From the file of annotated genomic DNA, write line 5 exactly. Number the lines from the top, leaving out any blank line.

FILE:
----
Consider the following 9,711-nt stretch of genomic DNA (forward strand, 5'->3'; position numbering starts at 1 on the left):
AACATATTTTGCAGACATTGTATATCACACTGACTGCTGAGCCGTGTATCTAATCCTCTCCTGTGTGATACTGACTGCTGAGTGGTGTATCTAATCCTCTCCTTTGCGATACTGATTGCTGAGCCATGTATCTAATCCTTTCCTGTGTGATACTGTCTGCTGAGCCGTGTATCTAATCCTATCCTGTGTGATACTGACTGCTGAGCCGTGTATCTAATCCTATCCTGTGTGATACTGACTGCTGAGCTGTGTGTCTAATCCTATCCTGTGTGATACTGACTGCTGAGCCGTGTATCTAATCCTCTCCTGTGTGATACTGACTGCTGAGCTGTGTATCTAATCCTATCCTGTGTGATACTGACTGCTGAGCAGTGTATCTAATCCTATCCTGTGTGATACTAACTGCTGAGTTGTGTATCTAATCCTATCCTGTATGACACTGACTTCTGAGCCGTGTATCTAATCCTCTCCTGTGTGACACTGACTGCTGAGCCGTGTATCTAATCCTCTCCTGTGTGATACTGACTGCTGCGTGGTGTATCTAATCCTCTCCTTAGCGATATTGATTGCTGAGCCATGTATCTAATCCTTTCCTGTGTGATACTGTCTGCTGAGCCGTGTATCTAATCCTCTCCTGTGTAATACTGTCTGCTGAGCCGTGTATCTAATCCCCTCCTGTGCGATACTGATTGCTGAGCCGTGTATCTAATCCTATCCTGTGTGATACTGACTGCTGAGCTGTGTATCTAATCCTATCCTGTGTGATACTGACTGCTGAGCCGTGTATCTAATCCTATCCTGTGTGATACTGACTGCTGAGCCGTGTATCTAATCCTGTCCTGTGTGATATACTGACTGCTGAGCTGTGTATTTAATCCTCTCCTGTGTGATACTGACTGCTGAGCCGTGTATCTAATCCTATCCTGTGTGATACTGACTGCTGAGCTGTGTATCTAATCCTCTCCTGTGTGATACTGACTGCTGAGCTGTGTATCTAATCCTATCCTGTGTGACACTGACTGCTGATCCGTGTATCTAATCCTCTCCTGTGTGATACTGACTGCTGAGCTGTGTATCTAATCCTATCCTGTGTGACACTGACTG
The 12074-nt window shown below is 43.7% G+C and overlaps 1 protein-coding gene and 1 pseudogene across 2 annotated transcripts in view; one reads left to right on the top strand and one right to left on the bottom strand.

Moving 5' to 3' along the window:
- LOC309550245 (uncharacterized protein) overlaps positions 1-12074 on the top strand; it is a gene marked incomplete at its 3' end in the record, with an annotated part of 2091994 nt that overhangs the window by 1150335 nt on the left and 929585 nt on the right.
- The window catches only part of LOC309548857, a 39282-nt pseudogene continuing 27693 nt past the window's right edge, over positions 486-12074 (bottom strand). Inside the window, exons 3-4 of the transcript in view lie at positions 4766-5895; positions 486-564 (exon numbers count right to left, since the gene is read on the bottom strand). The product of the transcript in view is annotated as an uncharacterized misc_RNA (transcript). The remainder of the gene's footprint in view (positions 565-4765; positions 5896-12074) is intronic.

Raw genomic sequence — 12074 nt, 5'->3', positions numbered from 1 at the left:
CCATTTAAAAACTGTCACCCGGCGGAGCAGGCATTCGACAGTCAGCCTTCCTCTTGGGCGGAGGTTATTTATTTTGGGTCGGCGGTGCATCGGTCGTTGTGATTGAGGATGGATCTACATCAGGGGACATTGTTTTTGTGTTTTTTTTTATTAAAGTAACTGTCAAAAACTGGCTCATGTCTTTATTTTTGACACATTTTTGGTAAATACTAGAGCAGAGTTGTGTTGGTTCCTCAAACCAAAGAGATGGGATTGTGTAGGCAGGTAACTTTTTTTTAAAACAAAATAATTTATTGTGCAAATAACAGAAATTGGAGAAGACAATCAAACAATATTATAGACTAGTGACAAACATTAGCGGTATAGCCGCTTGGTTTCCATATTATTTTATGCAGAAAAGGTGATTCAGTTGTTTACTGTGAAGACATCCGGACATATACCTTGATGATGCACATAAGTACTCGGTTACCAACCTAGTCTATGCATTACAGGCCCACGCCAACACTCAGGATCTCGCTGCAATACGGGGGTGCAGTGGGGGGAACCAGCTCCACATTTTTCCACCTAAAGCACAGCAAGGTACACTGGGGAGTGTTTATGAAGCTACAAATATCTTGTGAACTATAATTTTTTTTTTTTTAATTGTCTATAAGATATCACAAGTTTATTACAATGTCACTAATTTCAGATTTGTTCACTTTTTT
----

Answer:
- LOC309550245 (uncharacterized protein) overlaps positions 1-12074 on the top strand; it is a gene marked incomplete at its 3' end in the record, with an annotated part of 2091994 nt that overhangs the window by 1150335 nt on the left and 929585 nt on the right.